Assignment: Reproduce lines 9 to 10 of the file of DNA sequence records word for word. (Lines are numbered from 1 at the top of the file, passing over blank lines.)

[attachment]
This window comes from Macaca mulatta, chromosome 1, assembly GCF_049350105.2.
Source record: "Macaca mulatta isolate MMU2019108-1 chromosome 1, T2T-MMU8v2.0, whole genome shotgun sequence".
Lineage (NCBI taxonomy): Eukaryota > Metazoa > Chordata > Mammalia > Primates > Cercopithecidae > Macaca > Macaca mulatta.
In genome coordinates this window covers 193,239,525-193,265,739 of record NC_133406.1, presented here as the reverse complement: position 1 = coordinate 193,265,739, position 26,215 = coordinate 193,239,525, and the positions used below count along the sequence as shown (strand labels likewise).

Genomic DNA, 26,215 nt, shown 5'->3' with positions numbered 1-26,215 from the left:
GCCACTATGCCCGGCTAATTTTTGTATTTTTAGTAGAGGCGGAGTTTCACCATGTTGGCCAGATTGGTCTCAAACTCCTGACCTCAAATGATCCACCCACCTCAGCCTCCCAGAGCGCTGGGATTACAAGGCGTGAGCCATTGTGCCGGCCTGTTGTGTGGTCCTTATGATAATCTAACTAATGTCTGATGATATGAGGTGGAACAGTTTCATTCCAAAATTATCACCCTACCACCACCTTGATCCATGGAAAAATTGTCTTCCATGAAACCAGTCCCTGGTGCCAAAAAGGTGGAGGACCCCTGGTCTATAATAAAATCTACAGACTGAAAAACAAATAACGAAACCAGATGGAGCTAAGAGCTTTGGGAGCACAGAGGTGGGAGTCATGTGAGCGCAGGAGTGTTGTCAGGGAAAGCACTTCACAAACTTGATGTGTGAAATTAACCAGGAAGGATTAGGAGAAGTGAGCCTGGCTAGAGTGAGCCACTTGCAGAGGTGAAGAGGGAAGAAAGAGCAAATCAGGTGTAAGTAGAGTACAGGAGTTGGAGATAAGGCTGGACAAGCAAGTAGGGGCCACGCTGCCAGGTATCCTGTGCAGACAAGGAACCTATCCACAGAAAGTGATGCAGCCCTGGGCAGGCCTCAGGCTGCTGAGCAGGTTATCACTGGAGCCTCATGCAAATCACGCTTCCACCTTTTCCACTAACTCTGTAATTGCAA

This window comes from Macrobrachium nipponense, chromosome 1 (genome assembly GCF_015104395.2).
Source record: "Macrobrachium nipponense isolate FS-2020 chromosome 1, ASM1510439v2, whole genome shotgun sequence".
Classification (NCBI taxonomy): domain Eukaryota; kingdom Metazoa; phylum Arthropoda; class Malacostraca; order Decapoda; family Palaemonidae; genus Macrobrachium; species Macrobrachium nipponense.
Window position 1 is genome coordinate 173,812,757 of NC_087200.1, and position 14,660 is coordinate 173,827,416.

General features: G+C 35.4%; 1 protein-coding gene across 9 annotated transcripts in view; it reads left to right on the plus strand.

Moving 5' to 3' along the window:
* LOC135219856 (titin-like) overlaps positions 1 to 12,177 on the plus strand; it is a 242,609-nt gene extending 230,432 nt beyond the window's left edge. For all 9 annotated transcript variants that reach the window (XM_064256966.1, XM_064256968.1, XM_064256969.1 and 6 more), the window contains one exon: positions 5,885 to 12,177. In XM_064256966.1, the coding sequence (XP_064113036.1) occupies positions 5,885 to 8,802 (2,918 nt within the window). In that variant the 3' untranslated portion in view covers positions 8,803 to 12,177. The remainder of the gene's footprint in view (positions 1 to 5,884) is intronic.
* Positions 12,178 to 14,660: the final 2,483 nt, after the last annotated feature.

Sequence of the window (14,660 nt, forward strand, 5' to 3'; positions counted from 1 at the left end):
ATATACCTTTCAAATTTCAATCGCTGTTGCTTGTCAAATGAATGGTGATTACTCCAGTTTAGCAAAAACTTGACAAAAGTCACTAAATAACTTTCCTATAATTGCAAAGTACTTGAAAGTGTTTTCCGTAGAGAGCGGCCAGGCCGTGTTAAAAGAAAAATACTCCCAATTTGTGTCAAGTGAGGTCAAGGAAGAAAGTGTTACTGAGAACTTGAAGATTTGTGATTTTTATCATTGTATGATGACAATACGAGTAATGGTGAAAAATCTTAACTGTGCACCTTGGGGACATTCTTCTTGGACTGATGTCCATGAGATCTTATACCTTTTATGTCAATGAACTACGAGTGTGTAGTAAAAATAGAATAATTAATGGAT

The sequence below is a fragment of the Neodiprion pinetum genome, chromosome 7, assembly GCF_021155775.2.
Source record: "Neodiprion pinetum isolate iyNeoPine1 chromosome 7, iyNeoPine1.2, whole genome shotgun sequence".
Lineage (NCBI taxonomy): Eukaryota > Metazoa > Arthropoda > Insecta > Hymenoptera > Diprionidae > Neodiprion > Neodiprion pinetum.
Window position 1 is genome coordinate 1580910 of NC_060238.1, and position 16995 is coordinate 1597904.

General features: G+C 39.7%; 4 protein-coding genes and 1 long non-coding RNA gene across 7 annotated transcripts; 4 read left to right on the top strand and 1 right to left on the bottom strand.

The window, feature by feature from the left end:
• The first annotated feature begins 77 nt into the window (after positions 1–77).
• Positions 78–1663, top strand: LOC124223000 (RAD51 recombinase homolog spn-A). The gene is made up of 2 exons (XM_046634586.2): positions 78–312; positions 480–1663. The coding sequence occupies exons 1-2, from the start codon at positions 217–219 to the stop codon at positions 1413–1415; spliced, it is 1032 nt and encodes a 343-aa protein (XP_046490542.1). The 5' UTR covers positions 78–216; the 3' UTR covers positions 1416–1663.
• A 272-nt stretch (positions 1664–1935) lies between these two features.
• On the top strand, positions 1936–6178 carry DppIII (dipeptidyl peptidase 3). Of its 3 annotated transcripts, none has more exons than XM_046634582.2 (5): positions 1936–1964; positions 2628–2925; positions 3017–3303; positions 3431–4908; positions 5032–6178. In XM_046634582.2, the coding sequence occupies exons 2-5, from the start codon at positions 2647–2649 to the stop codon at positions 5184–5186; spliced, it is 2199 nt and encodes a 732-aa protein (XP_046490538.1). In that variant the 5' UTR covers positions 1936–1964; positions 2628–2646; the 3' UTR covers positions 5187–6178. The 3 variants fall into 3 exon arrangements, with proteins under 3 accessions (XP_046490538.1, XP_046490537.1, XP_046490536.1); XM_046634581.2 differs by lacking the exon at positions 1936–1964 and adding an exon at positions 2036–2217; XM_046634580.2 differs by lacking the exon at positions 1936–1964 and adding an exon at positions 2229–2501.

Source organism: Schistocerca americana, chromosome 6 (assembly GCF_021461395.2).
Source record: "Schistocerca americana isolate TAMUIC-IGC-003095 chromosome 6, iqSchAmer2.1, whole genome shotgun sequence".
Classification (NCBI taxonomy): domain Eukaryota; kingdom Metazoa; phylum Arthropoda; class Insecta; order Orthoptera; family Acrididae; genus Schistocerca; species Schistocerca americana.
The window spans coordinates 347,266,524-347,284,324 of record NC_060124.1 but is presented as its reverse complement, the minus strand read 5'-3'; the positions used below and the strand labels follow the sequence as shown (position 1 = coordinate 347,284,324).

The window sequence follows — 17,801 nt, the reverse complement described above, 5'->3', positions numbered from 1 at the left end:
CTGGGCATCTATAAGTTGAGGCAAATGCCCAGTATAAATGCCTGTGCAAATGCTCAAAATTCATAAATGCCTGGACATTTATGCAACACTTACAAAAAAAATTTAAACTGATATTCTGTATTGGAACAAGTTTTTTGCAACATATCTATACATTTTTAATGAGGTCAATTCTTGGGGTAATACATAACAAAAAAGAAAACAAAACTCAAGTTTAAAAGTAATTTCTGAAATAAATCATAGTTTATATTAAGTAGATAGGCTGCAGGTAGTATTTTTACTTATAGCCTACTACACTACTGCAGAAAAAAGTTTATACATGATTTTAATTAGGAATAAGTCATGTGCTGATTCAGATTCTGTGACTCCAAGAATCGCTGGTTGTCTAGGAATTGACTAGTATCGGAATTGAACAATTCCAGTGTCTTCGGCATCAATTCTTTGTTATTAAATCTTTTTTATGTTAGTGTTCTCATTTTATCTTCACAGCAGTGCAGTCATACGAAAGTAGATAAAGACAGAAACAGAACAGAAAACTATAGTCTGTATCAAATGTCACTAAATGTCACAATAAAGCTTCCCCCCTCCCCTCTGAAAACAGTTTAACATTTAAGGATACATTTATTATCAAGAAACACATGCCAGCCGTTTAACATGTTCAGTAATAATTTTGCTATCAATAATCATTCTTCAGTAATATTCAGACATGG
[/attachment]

Classification (NCBI taxonomy): domain Eukaryota; kingdom Metazoa; phylum Arthropoda; class Malacostraca; order Decapoda; family Palaemonidae; genus Macrobrachium; species Macrobrachium nipponense.
Window position 1 is genome coordinate 173,812,757 of NC_087200.1, and position 14,660 is coordinate 173,827,416.